John Hafner, of Burlington president of the Keehn-Hafner Manufacturing Company, and known throughout the business circles of the city as an exponent of modern and progressive ideas, was born Nov. 7, 1866 in South Germany, the son of George and Johanna (Schmidt) Hafner. The earlier members of the family were farmers, and served as soldiers in the numerous wars of the country; but the grandfather of our subject was a merchant, while the father was a soldier, and immediately after completing his military service, emigrated to American, going first to Ohio, in 1867. Thence he came West and located at Burlington, where for several years he was assistant city engineer. His death occurred approximately twenty years ago, but the wife and mother is still living.
Mr. Hafner received his education in St. John’s parochial school, and while attending this institution he spent the hours not devoted to study in learning the binder’s trade. Later he went to Chicago for the same purpose, continuing there for two years as a workman in a high-class bindery. He then returned to Burlington, and established a confectionery business on South Hill, which he conducted with very gratifying success for five years. With the capital thus secured he organized the Keehn-Hafner Manufacturing Company, printers, binders, blank-book makers, and manufacturing stationers, this being in 1897, since which time Mr. Hafner has devoted his time and effort exclusively to the work of the company.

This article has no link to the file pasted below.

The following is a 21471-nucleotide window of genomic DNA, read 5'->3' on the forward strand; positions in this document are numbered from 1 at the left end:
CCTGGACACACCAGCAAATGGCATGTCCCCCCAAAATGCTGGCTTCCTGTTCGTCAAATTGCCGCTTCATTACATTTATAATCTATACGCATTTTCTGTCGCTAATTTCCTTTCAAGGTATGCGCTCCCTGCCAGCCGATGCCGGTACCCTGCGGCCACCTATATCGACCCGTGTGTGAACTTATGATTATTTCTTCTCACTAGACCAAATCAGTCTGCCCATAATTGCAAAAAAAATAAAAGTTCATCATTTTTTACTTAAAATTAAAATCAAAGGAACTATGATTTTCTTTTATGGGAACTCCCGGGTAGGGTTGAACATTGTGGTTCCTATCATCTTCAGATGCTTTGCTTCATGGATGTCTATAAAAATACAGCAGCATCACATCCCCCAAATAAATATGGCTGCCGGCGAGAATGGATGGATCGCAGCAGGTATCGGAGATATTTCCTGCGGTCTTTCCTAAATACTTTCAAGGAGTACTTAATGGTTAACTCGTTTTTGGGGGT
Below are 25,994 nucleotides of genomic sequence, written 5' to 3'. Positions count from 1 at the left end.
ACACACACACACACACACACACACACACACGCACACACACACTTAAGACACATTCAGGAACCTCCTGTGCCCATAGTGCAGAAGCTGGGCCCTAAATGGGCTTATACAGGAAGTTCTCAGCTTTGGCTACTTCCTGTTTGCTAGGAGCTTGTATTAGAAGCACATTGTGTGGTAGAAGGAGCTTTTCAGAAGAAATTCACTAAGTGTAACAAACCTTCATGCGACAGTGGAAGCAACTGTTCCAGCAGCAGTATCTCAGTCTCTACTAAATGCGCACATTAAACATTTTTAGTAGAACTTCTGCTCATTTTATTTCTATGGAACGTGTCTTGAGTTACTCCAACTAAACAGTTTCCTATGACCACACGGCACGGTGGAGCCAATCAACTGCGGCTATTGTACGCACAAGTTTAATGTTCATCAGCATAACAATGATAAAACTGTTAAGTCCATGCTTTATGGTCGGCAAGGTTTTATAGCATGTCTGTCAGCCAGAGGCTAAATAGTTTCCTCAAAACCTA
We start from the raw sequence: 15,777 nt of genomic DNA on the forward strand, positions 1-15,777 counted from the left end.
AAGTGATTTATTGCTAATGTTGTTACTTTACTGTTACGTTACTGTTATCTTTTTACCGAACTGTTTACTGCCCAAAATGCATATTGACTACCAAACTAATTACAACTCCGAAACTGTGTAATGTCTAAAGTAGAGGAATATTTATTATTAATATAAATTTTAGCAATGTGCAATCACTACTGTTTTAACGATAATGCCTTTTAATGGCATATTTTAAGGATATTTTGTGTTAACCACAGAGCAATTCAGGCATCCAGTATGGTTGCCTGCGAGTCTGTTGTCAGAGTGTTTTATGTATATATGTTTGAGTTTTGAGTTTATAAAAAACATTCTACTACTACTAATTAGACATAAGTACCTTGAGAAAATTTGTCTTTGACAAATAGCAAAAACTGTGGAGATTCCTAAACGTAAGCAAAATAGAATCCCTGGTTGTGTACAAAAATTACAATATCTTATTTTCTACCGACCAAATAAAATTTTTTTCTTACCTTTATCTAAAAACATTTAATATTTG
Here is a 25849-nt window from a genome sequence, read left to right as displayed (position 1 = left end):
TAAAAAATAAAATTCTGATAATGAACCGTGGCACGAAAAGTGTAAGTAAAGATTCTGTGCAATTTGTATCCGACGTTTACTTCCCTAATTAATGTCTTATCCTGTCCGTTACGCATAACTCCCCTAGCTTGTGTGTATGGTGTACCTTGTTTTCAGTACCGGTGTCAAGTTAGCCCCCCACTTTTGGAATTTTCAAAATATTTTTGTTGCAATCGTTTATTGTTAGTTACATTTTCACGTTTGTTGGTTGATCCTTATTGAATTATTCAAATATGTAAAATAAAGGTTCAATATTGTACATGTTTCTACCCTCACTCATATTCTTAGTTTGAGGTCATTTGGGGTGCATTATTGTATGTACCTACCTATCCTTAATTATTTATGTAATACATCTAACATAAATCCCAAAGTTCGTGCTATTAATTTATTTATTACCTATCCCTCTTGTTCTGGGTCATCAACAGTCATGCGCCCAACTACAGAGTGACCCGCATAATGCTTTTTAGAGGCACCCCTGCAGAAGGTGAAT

On April 27, 1898, Mr. Hafner was united in marriage to Miss Anna Kuepper, daughter of Frank Kuepper, an early settler of Des Moines county, and to them have been born two children, Frances and Carl. The family are all members of St. John’s Catholic church. Mr. Hafner has never borne an active part in affairs of practical politics, but gives his support consistently to the Democratic party, in whose principles and mission he holds a profound faith. Fraternally, he has membership connections with the Ancient Order of United Workmen and the Knights of Columbus. As one who has formed his own fortune without outside aid and exclusively by his personal efforts, he is entitled to high commendation, for he has achieved a very generous measure of success, and is rapidly bringing the business under his charge to a leading position in this portion of Iowa. Fairness, promptness, and courtesy are the watchwords of his business system, and the practical virtues which these represent are given vital force by the energy, determination, and aggressiveness of his character, combined with his sane and sound judgment and appreciation of business opportunity. He has many friends, and enjoys the esteem and universal regard of all who know him.